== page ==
2011 - Vol. 49.
to the Son of David!”
By Jeanne Kun
your king comes to you;
and victorious is he,
and riding on an ass.
entry into Jerusalem manifests the coming of the kingdom that the Messiah
- King, welcomed into his city by children and the humble of heart, is
going to accomplish by the Passover of his Death and Resurrection.
Jesus had raised
Lazarus from the dead, and so he was a man with a price on his head: He
went into temporary seclusion (John 11:53-57), where he was refreshed by
a visit with his friends and anointed beforehand for his burial (12:1-8).
Jesus was now ready to enter Jerusalem openly, knowing he would confront
its hostile authorities. He was approaching the culmination of his mission.
Catechism of the Catholic Church, 570
had always refused popular attempts to make him king, he chooses the time
and prepares the details for his messianic entry into the city of ‘his
father David’” (Catechism of the Catholic Church, 559). His entrance
into Jerusalem on the Sunday before Passover was deliberate and purposeful,
for it was popularly believed that the Messiah would come at Passover time
to announce the establishment of his kingdom. Moreover, Jesus made special
arrangements to ride into the city rather than walk as pilgrims usually
did. A donkey awaited him, “tied at the door out in the open street” for
his disciples to fetch (Mark 11:4). Jesus’ choice of mount was symbolic
as well as intentional, for his entrance into David’s city on a donkey
enacted ancient prophecies about the coming of Israel’s Messiah-King:
to the daughter of Zion,
these messianic prophecies, Jesus was publicly proclaiming his identity.
your salvation omes.”
Lo, your king
comes to you;
and victorious is he,
riding on an ass,
colt the foal of an ass.
of entering the city would have also recalled to the crowds the occasion
when Solomon, King David’s son, rode his father’s mule from the site of
his anointing at the spring of Gihon into Jerusalem, where he was crowned
as David’s successor to the throne (1 Kings 1:32-40). Now Jesus was greeted
with a great crowd hailing him as “Son of David” and celebrating his kingship
a colt “on which no one has ever yet sat” (Luke 19:30). Animals that had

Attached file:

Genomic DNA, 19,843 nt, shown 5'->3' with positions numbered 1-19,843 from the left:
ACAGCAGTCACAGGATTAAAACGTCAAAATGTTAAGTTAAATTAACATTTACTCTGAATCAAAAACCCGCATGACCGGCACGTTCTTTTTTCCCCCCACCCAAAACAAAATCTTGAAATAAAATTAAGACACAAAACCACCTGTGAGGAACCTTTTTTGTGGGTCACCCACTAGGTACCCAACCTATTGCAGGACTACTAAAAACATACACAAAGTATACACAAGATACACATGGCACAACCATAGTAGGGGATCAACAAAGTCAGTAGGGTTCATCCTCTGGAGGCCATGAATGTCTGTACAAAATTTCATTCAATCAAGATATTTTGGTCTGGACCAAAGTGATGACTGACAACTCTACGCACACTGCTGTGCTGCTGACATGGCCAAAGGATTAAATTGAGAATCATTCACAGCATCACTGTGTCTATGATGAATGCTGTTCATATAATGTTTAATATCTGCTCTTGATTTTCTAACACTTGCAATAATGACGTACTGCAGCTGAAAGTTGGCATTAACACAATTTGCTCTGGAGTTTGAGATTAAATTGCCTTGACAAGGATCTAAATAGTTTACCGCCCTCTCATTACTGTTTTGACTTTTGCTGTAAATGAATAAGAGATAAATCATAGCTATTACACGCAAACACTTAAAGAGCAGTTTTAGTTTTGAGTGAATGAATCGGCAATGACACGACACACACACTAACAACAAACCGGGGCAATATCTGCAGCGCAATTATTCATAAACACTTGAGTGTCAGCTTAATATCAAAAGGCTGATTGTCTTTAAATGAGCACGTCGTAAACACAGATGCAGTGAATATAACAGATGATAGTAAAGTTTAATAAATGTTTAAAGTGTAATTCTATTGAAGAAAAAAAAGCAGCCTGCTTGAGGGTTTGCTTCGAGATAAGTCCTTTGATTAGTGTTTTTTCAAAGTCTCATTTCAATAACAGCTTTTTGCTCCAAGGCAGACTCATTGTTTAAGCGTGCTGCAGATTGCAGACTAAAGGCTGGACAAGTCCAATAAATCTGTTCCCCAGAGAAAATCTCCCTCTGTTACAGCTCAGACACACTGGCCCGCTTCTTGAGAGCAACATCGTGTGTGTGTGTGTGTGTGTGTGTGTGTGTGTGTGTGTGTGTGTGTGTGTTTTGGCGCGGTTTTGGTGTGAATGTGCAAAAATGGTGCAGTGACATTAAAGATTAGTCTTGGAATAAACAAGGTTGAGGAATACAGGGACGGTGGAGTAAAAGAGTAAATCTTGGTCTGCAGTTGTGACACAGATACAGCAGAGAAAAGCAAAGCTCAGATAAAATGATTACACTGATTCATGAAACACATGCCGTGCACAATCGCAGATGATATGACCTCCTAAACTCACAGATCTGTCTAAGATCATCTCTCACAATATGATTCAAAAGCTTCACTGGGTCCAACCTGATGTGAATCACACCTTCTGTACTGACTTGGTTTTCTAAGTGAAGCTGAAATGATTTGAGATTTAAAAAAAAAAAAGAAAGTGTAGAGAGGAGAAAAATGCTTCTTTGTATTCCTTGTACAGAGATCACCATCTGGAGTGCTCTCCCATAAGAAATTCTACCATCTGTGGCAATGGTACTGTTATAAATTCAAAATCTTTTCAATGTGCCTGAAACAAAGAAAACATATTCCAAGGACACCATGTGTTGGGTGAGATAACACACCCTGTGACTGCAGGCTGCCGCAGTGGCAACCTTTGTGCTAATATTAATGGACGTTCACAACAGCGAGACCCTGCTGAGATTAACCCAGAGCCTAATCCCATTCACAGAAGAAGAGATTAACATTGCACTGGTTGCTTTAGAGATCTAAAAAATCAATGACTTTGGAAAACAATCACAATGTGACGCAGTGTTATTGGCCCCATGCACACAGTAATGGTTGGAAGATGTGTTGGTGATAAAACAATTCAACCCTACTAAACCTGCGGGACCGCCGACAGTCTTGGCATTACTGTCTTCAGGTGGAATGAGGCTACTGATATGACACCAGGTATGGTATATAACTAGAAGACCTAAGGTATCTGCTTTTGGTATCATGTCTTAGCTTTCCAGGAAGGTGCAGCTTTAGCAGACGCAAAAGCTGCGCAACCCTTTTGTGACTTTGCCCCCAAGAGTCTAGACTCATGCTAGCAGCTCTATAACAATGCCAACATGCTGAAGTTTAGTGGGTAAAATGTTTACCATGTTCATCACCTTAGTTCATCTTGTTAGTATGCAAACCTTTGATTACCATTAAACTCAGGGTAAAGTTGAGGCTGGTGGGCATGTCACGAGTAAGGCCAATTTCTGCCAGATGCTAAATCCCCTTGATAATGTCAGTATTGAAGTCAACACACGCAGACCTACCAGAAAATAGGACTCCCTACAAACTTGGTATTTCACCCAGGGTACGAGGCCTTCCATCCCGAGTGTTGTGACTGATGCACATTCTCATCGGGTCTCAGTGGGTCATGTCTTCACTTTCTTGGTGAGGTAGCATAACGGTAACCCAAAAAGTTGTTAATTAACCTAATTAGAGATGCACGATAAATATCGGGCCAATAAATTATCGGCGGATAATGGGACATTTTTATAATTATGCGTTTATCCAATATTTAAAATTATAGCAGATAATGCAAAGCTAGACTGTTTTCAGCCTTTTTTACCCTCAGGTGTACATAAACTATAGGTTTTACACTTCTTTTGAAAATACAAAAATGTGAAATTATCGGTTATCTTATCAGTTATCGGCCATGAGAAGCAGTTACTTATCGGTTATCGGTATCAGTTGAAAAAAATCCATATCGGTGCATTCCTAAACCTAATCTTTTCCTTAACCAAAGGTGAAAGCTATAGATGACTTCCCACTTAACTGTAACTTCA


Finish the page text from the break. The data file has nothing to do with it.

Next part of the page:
not been yoked or broken for common use were ritually clean; since this
colt filled the Old Testaments prescriptions (see Numbers 19:2 and 1 Samuel
6:7), it was suitable for sacred or royal use.
As the crowds
cheered, they spread their cloaks on the ground in Jesus’ path, perhaps
remembering how garments had been spread under Jehu’s feet when he was
hailed as king after he had been anointed by Elisha (2 Kings 9:13). Reflecting
on this Palm Sunday scene centuries later, St. Andrew of Crete wrote,
us run to accompany him as he hastens toward his passion.... [L]et us spread
before his feet, not garments.... but ourselves, clothed in his grace,
or rather, clothed completely in him. We who have been baptized into Christ
must ourselves be the garments that we spread before him.
“Hosanna to the
Son of David!” (Matthew 21:9) cried the crowds enthusiastically, lauding
Jesus as subjects laud their king and praising him for the great works
and miracles they had seen him perform (Luke 19:37). “Hosanna” is the Greek
form of the Hebrew entreaty hosa na, meaning “Save (us), we beseech you”
(see Psalm 118:25-26; 2 Samuel 14:4). Originally a cry for help, over time
it became an invocation of blessing and even an acclamation of praise.
In the Sanctus of the eucharistic liturgy, the church has taken up the
crowd’s cry: “Blessed is he who comes in the name of the Lord! Hosanna
in the highest!” (Matthew 21:9). So we proclaim the kingship of Christ
each time the memorial of Christ’s Passover is celebrated.
accepted the crowd’s acclaim — but he still rejected the kind of kingship
they envisioned. Fired with nationalism, many Jews looked for a warrior-king
who would deliver them from Roman domination. But Jesus did not come on
a warhorse to establish an independent Jewish state. He came on a mission
of peace, astride a young ass. The crowds understood his kingship no better
than the disciples did (John 12:16).
made it clear that he did not come as a political king or liberator, he
still claimed the honor and praise that belonged to him. He refused to
quiet his followers when the Pharisees were scandalized by their messianic
acclamations. “If these were silent,” Jesus told the infuriated Pharisees,
“the very stones would cry out” (Luke 19:39-40). “So obvious is his messiahship
that if men refused to recognize it, nature would proclaim it. In fact,
when his friends were cowed on the hill of Calvary the earth trembled and
the rocks split [Matthew 27:51]” The Navarre Bible: The Gospel of Saint
scholars believe that Psalm 118 depicts a celebration in the temple of